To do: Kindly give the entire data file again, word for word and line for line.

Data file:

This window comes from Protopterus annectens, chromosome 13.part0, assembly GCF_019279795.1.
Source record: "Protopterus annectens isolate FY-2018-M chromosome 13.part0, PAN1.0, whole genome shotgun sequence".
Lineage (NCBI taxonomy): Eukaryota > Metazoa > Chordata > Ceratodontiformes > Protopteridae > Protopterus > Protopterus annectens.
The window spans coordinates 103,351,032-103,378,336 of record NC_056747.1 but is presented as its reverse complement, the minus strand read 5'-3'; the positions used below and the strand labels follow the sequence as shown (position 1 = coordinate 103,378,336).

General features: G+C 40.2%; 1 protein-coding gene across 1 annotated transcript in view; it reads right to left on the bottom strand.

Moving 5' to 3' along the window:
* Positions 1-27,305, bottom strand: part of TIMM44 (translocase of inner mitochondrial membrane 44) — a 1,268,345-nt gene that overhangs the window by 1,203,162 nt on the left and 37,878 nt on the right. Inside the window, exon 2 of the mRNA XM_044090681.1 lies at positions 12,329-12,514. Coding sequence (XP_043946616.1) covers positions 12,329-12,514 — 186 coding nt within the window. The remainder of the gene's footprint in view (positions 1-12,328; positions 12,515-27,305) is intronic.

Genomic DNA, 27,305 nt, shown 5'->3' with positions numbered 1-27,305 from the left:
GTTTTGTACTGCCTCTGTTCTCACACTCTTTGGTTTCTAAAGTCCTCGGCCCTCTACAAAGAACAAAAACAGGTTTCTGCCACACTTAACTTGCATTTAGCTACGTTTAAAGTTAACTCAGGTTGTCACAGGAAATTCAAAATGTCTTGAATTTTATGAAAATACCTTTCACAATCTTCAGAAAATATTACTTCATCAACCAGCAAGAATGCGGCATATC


This window comes from Protopterus annectens, chromosome 13.part0, assembly GCF_019279795.1.
Source record: "Protopterus annectens isolate FY-2018-M chromosome 13.part0, PAN1.0, whole genome shotgun sequence".
Lineage (NCBI taxonomy): Eukaryota > Metazoa > Chordata > Ceratodontiformes > Protopteridae > Protopterus > Protopterus annectens.
The window spans coordinates 103,351,032-103,378,336 of record NC_056747.1 but is presented as its reverse complement, the minus strand read 5'-3'; the positions used below and the strand labels follow the sequence as shown (position 1 = coordinate 103,378,336).

General features: G+C 40.2%; 1 protein-coding gene across 1 annotated transcript in view; it reads right to left on the bottom strand.

Moving 5' to 3' along the window:
* Positions 1-27,305, bottom strand: part of TIMM44 (translocase of inner mitochondrial membrane 44) — a 1,268,345-nt gene that overhangs the window by 1,203,162 nt on the left and 37,878 nt on the right. Inside the window, exon 2 of the mRNA XM_044090681.1 lies at positions 12,329-12,514. Coding sequence (XP_043946616.1) covers positions 12,329-12,514 — 186 coding nt within the window. The remainder of the gene's footprint in view (positions 1-12,328; positions 12,515-27,305) is intronic.

Genomic DNA, 27,305 nt, shown 5'->3' with positions numbered 1-27,305 from the left:
GTTTTGTACTGCCTCTGTTCTCACACTCTTTGGTTTCTAAAGTCCTCGGCCCTCTACAAAGAACAAAAACAGGTTTCTGCCACACTTAACTTGCATTTAGCTACGTTTAAAGTTAACTCAGGTTGTCACAGGAAATTCAAAATGTCTTGAATTTTATGAAAATACCTTTCACAATCTTCAGAAAATATTACTTCATCAACCAGCAAGAATGCGGCATATC